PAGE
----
Merge or Sell an Accountancy Practice?

Do you sell or merge an Accountancy Practice?

View our current accountancy practices listed for sale

There are a whole host of reasons why a practice owner may decide that the time has come to hang up the calculator and double entry ledgers and sever his/her ties with the accountancy industry. Most often, it is a change in personal circumstances such as retirement, relocation to another part of the country or a reassessment of priorities after a major life event such as the birth of a grand child or life event which hastens the decision to put the accountancy practice on the market and move on to the next challenge. Although in many ways selling an accountancy practice is similar to selling any other business, there are several other steps to the process which have to be carefully navigated.

Going it Alone, or Selling through a Broker?

Sole traders or partnerships may be reluctant to get a broker in to manage the sale of their business, feeling it is an unnecessary expense. There have been many successful sales of a practice managed by their owners, and it is certainly possible for the transaction to be completed in this way. However, there are several major advantages to using a broker to conduct the sale for you.

  • Impartiality. Many owners of small practices have invested not only money, but also blood, sweat and tears into building their practices up over several decades. They will have an understandable emotional attachment to the business, the staff and the clients and it is very difficult to take a step backwards and evaluate the business from a neutral standpoint is almost impossible. A member of staff at a specialist broker’s will have no emotional attachment to the business and will be able to be completely objective.
  • Anonymity. One of the major concerns of an owner who is selling up their practice is that trade will be adversely affected as soon as clients realise that the practice is on the market and fear that they will start to go elsewhere. When selling a business privately it is almost impossible to keep the sale from public knowledge or staff. It just takes one overheard conversation, unusual series of visits or displaced email to start the rumour mill turning in your office. It is not practical to run your business and manage the sale at the same time. Using a broker who is an expert in the accountancy industry bypasses this problem completely.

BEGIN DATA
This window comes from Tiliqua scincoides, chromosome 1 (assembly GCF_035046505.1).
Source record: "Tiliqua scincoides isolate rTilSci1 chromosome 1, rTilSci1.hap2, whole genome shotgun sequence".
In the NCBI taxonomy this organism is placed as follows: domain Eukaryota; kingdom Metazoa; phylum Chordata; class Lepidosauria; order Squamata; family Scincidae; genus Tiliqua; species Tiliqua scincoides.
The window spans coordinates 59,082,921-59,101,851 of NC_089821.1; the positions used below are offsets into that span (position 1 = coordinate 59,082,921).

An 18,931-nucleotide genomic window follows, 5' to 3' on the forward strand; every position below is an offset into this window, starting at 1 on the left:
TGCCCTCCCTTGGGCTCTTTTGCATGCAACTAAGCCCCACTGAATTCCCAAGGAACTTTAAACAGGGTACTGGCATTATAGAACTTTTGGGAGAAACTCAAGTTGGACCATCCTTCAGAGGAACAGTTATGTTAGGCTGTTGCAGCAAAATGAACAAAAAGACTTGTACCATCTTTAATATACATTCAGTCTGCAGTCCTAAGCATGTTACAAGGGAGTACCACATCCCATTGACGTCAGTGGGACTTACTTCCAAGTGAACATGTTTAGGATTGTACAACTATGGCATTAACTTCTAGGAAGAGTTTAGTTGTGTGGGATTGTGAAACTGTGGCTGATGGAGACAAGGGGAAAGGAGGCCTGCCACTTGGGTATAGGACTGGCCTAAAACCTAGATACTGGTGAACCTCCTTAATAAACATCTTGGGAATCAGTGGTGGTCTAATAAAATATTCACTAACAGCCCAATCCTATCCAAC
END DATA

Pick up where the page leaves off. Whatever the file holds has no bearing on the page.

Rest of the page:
• Expertise. Even the best qualified and most experienced accountancy practice owner cannot be expected to be an expert in negotiating the sale of a business. These skills take time to learn, and using a broker ensures the smooth handling of the sale and the best price being achieved. This is likely to be your first and only sale. Don't make mistakes on your won as this could lead to on going legal disputes with the purchaser that could run for years and cost plenty of money and emotional involvement. Brokers are experienced and can help avoid these.
  • Time. Many small business owners underestimate the time and effort which is involved in selling their business, from putting together the original advertising material, dealing with lawyers, talking to prospective buyers and organising for the business to the valued all at the same time as the day to day business which has to be completed. For many small business owners, there are simply not enough hours in the day to manage the sales process effectively.

Selling Process

Once all of the above factors have been considered, most businesses in the accountancy industry take the decision to contact a broker to help them with the sales process. Fortunately by reading this guide you are at the door of one of the most experienced and dedicated accountancy practice brokers. This is how we can help you progress through the next steps:

  1. Initial Meeting. The first step in the sales process is to contact us by email or telephone, and set up a meeting between you (the owners of the accountancy business) and one of our accountancy practice consultants. This meeting can take place either within the business being sold, or at our offices, whichever option is more suitable for you. This meeting should be viewed as a “get to know you” session, where a relationship can be formed between us and we can really get to grips with your practice, its management and its client base. These sorts of meetings will take at least 2 to 3 hours to complete.